a classical PI controller. It is assumed that the classical PI controller is tuned to mini-
mize the error of a position control system of the D.C. motor. The Learning Fuzzy
Logic Controller developed in this thesis is a multi-input single-output network.
Training of the Learning Fuzzy Logic Controller is implemented off-line. Upon com-
pletion of the training process (using Supervised Learning, and Unsupervised Learn-
ing), the LFLC replaces the classical PI controller. In this thesis, a closed loop
position control system of a D.C. motor using the LFLC is implemented. The primary
focus is on the learning capabilities of the Learning Fuzzy Logic Controller. The
learning includes symbolic representation of the Input Linguistic Nodes set and Out-
put Linguistic Nodes set. In addition, we investigate the knowledge-based representa-
tion for the network, As part of the design process, we implement a digital computer
simulation of the LFLCS. The computer simulation program is written in C com-
puter language, and it is implemented in DOS platform. The LFLCS, designed in this
m


This thesis for the Master of Science
degree by
Leung Kam Lung
has been approved for the
Graduate School
Miloje Radenkovic

Edwaid T. Wall


thesis, has been developed on a IBM compatible 486-DX2 66 computer. First, the per-
formance of the Learning Fuzzy Logic Controller is evaluated by comparing the angu-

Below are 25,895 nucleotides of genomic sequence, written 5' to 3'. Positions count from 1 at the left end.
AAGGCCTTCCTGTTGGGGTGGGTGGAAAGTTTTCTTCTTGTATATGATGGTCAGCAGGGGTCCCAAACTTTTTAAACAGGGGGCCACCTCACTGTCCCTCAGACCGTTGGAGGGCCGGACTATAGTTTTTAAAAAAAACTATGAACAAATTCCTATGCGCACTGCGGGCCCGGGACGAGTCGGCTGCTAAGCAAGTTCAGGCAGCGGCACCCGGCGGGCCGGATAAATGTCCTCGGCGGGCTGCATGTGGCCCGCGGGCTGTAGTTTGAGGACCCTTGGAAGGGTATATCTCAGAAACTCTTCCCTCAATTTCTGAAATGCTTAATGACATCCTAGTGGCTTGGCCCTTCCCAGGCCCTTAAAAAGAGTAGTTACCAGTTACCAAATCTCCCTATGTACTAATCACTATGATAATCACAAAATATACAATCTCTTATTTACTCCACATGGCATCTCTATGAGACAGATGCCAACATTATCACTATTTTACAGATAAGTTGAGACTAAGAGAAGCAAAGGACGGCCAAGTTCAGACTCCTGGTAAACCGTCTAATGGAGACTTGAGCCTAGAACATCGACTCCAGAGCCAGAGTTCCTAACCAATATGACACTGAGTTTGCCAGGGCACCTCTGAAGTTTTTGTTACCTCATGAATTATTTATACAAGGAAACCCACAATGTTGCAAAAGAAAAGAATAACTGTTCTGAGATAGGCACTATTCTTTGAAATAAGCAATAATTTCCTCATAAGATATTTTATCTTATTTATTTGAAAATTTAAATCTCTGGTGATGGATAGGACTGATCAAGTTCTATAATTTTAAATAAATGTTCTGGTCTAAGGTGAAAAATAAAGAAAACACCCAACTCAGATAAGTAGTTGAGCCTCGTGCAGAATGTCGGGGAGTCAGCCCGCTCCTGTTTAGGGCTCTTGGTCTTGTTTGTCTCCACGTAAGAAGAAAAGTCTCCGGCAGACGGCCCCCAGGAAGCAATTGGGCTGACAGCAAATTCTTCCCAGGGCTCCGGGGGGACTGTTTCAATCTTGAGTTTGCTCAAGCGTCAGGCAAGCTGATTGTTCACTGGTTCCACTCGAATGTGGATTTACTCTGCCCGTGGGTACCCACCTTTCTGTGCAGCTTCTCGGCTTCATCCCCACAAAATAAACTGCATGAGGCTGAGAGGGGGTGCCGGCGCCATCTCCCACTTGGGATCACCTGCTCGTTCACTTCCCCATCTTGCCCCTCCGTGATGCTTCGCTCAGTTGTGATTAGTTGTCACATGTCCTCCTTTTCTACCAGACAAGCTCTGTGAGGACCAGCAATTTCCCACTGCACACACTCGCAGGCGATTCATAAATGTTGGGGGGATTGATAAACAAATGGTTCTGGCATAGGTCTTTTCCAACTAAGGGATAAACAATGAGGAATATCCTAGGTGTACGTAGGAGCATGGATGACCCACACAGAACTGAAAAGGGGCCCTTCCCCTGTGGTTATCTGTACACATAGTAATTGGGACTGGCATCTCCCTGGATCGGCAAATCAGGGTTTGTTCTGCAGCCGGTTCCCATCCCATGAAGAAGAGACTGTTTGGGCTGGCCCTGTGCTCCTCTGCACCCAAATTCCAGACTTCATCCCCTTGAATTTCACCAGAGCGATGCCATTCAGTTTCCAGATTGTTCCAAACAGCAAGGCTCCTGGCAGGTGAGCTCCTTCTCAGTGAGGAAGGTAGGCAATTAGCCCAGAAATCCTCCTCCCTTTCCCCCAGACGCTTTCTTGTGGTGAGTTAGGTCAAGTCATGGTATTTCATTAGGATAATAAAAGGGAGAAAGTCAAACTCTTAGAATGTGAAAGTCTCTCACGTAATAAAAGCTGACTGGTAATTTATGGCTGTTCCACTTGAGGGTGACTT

lar shaft position of the D. C motor controlled by a conventional PI controller and that
controlled by the LFLC. Second, the symbolic representation of the LFLC and the
knowledge-based representation for the network are investigated by observing the
parameters of the Fuzzy Logic membership functions and the links at each layer of the
LFLC. While there are some limitations of application with this approach, the result
of the simulation shows that the LFLC is able to control the angular shaft position of
the D.C.motor. Furthermore, the LFLC has better performance in rise time, settling
time and steady state error than to the conventional PI controller.
This abstract accurately represents the content of the candidates thesis. I recommend
its publication.
IV


ACKNOWLEDGEMENTS
This study was supported by a NASA grant #NAG-1-1444. I have also received
much support and encouragement from many people.